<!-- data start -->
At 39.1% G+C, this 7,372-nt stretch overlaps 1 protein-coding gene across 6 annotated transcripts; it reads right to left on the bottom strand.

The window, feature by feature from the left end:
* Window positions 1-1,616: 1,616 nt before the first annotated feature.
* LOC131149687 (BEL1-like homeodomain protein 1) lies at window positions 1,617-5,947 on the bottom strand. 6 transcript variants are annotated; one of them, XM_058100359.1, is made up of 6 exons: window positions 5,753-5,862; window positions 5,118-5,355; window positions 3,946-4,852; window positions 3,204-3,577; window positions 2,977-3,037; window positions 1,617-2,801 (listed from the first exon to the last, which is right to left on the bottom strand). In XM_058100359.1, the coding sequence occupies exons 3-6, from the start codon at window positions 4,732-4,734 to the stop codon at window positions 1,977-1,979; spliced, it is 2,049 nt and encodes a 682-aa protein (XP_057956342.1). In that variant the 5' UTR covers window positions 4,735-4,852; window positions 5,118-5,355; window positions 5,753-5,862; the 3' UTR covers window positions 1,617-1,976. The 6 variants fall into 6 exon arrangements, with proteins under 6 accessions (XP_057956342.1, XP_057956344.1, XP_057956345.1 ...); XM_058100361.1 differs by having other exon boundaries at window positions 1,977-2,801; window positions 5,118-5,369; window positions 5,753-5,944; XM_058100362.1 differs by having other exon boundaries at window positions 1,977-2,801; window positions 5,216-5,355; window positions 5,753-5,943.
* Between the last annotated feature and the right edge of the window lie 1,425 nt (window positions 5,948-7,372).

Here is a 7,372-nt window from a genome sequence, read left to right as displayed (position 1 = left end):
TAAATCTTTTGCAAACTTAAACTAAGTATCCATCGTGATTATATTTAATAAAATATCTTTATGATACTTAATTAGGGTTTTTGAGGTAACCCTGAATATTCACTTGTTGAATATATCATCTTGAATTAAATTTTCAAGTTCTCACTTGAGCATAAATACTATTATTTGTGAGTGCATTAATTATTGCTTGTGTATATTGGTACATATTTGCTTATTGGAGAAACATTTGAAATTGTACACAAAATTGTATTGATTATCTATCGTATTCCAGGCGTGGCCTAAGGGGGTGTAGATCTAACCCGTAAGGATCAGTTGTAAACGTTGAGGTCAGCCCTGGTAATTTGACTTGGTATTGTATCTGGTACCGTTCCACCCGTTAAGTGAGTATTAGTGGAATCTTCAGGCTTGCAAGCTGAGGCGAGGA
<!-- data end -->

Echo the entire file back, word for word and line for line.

At 39.1% G+C, this 7,372-nt stretch overlaps 1 protein-coding gene across 6 annotated transcripts; it reads right to left on the bottom strand.

The window, feature by feature from the left end:
* Window positions 1-1,616: 1,616 nt before the first annotated feature.
* LOC131149687 (BEL1-like homeodomain protein 1) lies at window positions 1,617-5,947 on the bottom strand. 6 transcript variants are annotated; one of them, XM_058100359.1, is made up of 6 exons: window positions 5,753-5,862; window positions 5,118-5,355; window positions 3,946-4,852; window positions 3,204-3,577; window positions 2,977-3,037; window positions 1,617-2,801 (listed from the first exon to the last, which is right to left on the bottom strand). In XM_058100359.1, the coding sequence occupies exons 3-6, from the start codon at window positions 4,732-4,734 to the stop codon at window positions 1,977-1,979; spliced, it is 2,049 nt and encodes a 682-aa protein (XP_057956342.1). In that variant the 5' UTR covers window positions 4,735-4,852; window positions 5,118-5,355; window positions 5,753-5,862; the 3' UTR covers window positions 1,617-1,976. The 6 variants fall into 6 exon arrangements, with proteins under 6 accessions (XP_057956342.1, XP_057956344.1, XP_057956345.1 ...); XM_058100361.1 differs by having other exon boundaries at window positions 1,977-2,801; window positions 5,118-5,369; window positions 5,753-5,944; XM_058100362.1 differs by having other exon boundaries at window positions 1,977-2,801; window positions 5,216-5,355; window positions 5,753-5,943.
* Between the last annotated feature and the right edge of the window lie 1,425 nt (window positions 5,948-7,372).

Here is a 7,372-nt window from a genome sequence, read left to right as displayed (position 1 = left end):
TAAATCTTTTGCAAACTTAAACTAAGTATCCATCGTGATTATATTTAATAAAATATCTTTATGATACTTAATTAGGGTTTTTGAGGTAACCCTGAATATTCACTTGTTGAATATATCATCTTGAATTAAATTTTCAAGTTCTCACTTGAGCATAAATACTATTATTTGTGAGTGCATTAATTATTGCTTGTGTATATTGGTACATATTTGCTTATTGGAGAAACATTTGAAATTGTACACAAAATTGTATTGATTATCTATCGTATTCCAGGCGTGGCCTAAGGGGGTGTAGATCTAACCCGTAAGGATCAGTTGTAAACGTTGAGGTCAGCCCTGGTAATTTGACTTGGTATTGTATCTGGTACCGTTCCACCCGTTAAGTGAGTATTAGTGGAATCTTCAGGCTTGCAAGCTGAGGCGAGGA